[Congressional Record Volume 168, Number 3 (Wednesday, January 5, 2022)]
[Pages S35-S37]
From the Congressional Record Online through the Government Publishing Office [www.gpo.gov]

                           Election Security

  Mr. CORNYN. Madam President, earlier this week, the majority leader 
sent a letter to our Democratic colleagues, which has been widely 
distributed in the press even though he didn't send it to folks on this 
side of the aisle. We have all now had a chance to read it. He has 
outlined what the next few weeks on the Senate floor might look like.
  Now that the so-called Build Back Better--or what some have called 
the reckless tax-and-spending spree--bill has been sidelined due to 
lack of support, Senator Schumer has shifted his focus to another 
dangerous and unnecessary bill. This time, rather than an attempt to 
spend trillions of dollars and to raise taxes on the American people, 
he is proposing that we overhaul the very foundation of our democracy.
  Our colleagues on the Democratic side don't trust their own State 
legislators to pass voting laws that are in compliance with the Voting 
Rights Act and the laws of the land. The reason I say that, as shocking 
as it may sound, is, why in the world would they want to preempt their 
own State voting laws by passing a national law which would, under the 
supremacy clause of the U.S. Constitution, preempt their own State 
laws? Well, this power grab would give the Federal Government 
unprecedented power to make decisions about how elections are run in 
all 50 States.
  This isn't the first time our friends across the aisle have shown an 
interest in hijacking America's elections. We have seen various 
versions before, each one relying on a slightly different marketing 
strategy. At one point, it was touted as a necessity of election 
security. Then, when that didn't work, they said: Well, this is about 
instilling in the voters confidence in our election laws. Then, when 
they failed to muster the political support necessary to pass that 
bill, they tried to figure out another way to sell it, and they said: 
Well, really what we need to do is remove obstacles that prevent people 
from voting.
  Well, the 2020 election saw an unprecedented turnout. In my State, 
there were 11.3 million people who cast their ballots. Hispanics, 
African Americans, and other minorities voted in historically high 
numbers. Sixty-six percent of registered voters in Texas voted in the 
2020 election, making it the highest voter turnout in 120 years when 
you look across the great expanse of this country. So now our 
colleagues across the aisle are going to have to come up with a new 
sales pitch.
  As we know, in the wake of the 2020 election and concerns about some 
of the irregularities in those various States, States have passed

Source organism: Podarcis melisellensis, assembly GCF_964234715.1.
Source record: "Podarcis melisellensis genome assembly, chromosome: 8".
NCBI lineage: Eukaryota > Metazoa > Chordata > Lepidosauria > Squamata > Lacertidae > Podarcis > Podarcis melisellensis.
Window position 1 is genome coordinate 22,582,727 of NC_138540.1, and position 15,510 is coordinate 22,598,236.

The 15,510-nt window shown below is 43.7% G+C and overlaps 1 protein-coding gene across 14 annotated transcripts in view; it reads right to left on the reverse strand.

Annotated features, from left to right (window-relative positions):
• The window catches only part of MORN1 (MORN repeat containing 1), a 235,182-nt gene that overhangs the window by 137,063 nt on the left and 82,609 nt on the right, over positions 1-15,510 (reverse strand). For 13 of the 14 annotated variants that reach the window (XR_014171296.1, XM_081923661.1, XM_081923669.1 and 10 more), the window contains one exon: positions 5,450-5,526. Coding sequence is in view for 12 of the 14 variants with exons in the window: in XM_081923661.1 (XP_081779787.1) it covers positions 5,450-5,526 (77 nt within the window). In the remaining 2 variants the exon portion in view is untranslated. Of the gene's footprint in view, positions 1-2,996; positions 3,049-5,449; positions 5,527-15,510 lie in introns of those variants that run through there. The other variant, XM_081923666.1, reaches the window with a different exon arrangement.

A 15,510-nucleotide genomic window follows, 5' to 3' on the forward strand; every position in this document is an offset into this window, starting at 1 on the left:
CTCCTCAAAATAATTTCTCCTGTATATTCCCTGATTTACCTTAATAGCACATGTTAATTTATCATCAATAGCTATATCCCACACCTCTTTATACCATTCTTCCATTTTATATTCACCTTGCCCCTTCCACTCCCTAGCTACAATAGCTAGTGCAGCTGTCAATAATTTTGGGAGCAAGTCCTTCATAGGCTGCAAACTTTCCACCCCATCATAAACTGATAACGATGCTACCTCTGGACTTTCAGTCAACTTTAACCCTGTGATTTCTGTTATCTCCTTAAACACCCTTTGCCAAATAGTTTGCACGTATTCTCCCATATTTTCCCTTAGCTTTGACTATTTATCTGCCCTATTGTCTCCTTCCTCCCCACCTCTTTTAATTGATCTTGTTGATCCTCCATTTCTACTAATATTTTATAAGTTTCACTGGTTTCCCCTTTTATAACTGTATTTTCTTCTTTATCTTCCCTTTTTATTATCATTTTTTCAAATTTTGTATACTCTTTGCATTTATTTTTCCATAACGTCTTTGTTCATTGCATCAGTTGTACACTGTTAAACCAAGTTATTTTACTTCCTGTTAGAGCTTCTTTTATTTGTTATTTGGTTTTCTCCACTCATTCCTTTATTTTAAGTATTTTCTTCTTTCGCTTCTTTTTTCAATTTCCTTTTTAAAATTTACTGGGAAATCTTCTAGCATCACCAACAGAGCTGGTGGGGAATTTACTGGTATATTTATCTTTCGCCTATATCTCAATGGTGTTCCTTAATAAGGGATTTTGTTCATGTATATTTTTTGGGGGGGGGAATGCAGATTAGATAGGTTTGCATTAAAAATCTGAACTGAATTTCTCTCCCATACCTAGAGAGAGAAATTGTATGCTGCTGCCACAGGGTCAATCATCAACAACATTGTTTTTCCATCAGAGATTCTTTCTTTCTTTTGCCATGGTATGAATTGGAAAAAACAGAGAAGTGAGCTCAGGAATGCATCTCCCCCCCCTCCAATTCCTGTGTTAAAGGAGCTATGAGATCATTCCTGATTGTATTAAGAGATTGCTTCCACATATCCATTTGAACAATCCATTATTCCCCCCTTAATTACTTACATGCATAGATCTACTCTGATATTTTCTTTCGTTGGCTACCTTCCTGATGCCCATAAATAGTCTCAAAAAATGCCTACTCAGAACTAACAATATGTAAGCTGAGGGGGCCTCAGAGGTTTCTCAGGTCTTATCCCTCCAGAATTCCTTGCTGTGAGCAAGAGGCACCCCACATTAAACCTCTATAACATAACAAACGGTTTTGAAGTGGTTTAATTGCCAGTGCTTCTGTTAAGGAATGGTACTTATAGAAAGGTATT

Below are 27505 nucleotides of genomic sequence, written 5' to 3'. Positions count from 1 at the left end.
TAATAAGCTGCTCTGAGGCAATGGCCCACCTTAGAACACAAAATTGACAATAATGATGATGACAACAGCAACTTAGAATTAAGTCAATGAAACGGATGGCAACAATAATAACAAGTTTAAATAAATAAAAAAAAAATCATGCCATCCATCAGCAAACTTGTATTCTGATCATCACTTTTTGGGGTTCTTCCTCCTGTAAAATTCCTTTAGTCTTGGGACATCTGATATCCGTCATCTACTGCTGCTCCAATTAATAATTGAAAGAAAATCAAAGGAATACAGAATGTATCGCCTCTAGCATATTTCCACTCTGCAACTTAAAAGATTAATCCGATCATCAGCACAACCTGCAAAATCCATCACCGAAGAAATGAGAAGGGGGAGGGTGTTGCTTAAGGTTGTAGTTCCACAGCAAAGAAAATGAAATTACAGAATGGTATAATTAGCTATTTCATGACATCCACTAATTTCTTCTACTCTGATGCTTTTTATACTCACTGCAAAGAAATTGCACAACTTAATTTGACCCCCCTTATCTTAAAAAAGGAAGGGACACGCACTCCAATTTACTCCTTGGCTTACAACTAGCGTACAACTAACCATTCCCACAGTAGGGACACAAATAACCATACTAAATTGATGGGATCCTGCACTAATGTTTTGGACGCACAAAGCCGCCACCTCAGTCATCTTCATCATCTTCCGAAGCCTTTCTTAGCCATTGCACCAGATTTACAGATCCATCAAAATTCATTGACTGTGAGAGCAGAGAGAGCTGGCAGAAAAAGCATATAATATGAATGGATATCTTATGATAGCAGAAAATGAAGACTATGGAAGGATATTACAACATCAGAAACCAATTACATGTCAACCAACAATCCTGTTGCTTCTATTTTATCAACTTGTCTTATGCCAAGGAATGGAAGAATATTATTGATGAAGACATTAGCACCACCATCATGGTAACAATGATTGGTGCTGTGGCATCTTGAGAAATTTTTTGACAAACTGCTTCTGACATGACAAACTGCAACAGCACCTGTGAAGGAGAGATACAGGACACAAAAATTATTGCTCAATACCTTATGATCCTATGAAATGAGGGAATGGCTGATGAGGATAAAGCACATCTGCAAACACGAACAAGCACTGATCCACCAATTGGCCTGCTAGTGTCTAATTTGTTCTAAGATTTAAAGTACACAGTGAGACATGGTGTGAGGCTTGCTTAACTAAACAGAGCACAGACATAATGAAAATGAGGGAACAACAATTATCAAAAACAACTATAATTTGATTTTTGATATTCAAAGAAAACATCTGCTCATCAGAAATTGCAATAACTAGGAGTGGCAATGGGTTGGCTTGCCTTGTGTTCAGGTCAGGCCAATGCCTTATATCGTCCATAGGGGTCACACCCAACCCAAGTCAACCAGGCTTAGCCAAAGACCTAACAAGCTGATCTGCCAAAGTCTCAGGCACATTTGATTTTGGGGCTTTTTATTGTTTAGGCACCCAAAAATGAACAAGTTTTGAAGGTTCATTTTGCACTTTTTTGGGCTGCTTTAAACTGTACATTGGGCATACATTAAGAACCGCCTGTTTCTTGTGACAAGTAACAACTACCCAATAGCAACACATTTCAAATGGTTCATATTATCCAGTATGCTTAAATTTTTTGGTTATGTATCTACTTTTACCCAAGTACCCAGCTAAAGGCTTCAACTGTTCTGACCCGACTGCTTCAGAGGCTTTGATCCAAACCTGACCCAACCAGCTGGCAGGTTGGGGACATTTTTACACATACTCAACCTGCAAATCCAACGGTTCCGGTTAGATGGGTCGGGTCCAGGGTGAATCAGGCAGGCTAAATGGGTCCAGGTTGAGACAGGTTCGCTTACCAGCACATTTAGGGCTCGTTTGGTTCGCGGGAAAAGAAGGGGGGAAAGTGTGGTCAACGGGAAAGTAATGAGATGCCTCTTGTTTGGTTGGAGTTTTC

legislation to make it easier to vote and harder to cheat. I can't 
imagine why we wouldn't all embrace that approach: Make it easier to 
vote and harder to cheat.
  Senator Schumer has described these State laws as ``reprehensible'' 
and ``the most sweeping attack on the right to vote since the beginning 
of Jim Crow.'' Based on those extraordinary statements, you might think 
that the States have restored literacy tests. You might think the 
disgusting and subjective determination of ``good moral character'' 
before someone was allowed to vote--the kind of prohibitions that 
existed after the Civil War--had been reinstated.
  The truth is different than Senator Schumer would portray. Many of 

[[Page S36]]

changes in State laws were designed to reduce opportunities for fraud 
or roll back temporary protocols that were put in place during the 
  The new Texas law, for example, requires voting systems to be tested 
before an election is held to ensure there are no technical 
difficulties. It is not unheard of that voting machines break or need 
to be repaired. That just makes sense.
  The new Texas law also requires that voter rolls be kept up-to-date; 
in other words, people who are no longer alive--their names would be 
removed from the voter rolls.
  Texas is no stranger to voting irregularities. In fact, the story of 
Box 13 in Jim Wells County, TX, was supposedly the reason why Lyndon 
Baines Johnson beat Coke Stevenson in the race for the U.S. Senate 
many, many years ago. Strangely enough, the votes on the voting rolls 
tended to go through the local cemetery and go in alphabetical order, 
providing LBJ the votes he needed in order to beat Coke Stevenson in 
that election. So removing dead voters from the voter rolls strikes me 
as a pretty good idea.
  Other changes the State legislature made in Texas expanded voting 
access. We already offer 2 weeks of early voting in person, and the new 
law didn't make any changes to that, but it did extend voting hours in